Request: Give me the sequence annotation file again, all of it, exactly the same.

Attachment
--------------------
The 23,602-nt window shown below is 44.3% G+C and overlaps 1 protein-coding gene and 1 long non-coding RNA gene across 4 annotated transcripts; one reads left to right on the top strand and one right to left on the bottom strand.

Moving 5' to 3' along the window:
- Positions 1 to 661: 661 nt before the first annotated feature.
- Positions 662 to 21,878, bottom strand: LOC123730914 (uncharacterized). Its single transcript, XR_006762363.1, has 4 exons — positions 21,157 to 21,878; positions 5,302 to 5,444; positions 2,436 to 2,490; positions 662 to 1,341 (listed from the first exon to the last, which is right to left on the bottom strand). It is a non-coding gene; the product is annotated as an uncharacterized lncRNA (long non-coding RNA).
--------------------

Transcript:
The 23,602-nt window shown below is 44.3% G+C and overlaps 1 protein-coding gene and 1 long non-coding RNA gene across 4 annotated transcripts; one reads left to right on the top strand and one right to left on the bottom strand.

Moving 5' to 3' along the window:
- Positions 1 to 661: 661 nt before the first annotated feature.
- Positions 662 to 21,878, bottom strand: LOC123730914 (uncharacterized). Its single transcript, XR_006762363.1, has 4 exons — positions 21,157 to 21,878; positions 5,302 to 5,444; positions 2,436 to 2,490; positions 662 to 1,341 (listed from the first exon to the last, which is right to left on the bottom strand). It is a non-coding gene; the product is annotated as an uncharacterized lncRNA (long non-coding RNA).